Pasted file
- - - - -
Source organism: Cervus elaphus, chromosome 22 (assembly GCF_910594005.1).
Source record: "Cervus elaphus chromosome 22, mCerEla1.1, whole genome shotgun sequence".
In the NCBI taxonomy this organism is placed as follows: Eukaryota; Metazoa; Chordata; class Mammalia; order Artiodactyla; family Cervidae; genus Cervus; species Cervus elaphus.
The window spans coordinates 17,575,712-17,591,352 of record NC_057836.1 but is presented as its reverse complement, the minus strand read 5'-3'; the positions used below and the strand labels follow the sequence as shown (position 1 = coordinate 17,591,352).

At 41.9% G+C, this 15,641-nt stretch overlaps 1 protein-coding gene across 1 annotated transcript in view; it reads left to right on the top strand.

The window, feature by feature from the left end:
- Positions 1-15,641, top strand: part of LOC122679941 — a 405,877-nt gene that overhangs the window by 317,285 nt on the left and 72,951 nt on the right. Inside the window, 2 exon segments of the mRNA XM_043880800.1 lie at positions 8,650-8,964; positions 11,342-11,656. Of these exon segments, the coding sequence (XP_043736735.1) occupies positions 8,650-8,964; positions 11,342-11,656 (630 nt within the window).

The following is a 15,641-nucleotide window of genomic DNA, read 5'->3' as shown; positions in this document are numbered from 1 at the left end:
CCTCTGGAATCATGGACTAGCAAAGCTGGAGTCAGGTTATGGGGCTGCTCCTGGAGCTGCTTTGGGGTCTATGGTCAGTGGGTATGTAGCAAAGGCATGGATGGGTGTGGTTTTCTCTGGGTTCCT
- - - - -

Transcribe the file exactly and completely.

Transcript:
Source organism: Cervus elaphus, chromosome 22 (assembly GCF_910594005.1).
Source record: "Cervus elaphus chromosome 22, mCerEla1.1, whole genome shotgun sequence".
In the NCBI taxonomy this organism is placed as follows: Eukaryota; Metazoa; Chordata; class Mammalia; order Artiodactyla; family Cervidae; genus Cervus; species Cervus elaphus.
The window spans coordinates 17,575,712-17,591,352 of record NC_057836.1 but is presented as its reverse complement, the minus strand read 5'-3'; the positions used below and the strand labels follow the sequence as shown (position 1 = coordinate 17,591,352).

At 41.9% G+C, this 15,641-nt stretch overlaps 1 protein-coding gene across 1 annotated transcript in view; it reads left to right on the top strand.

The window, feature by feature from the left end:
- Positions 1-15,641, top strand: part of LOC122679941 — a 405,877-nt gene that overhangs the window by 317,285 nt on the left and 72,951 nt on the right. Inside the window, 2 exon segments of the mRNA XM_043880800.1 lie at positions 8,650-8,964; positions 11,342-11,656. Of these exon segments, the coding sequence (XP_043736735.1) occupies positions 8,650-8,964; positions 11,342-11,656 (630 nt within the window).

The following is a 15,641-nucleotide window of genomic DNA, read 5'->3' as shown; positions in this document are numbered from 1 at the left end:
CCTCTGGAATCATGGACTAGCAAAGCTGGAGTCAGGTTATGGGGCTGCTCCTGGAGCTGCTTTGGGGTCTATGGTCAGTGGGTATGTAGCAAAGGCATGGATGGGTGTGGTTTTCTCTGGGTTCCT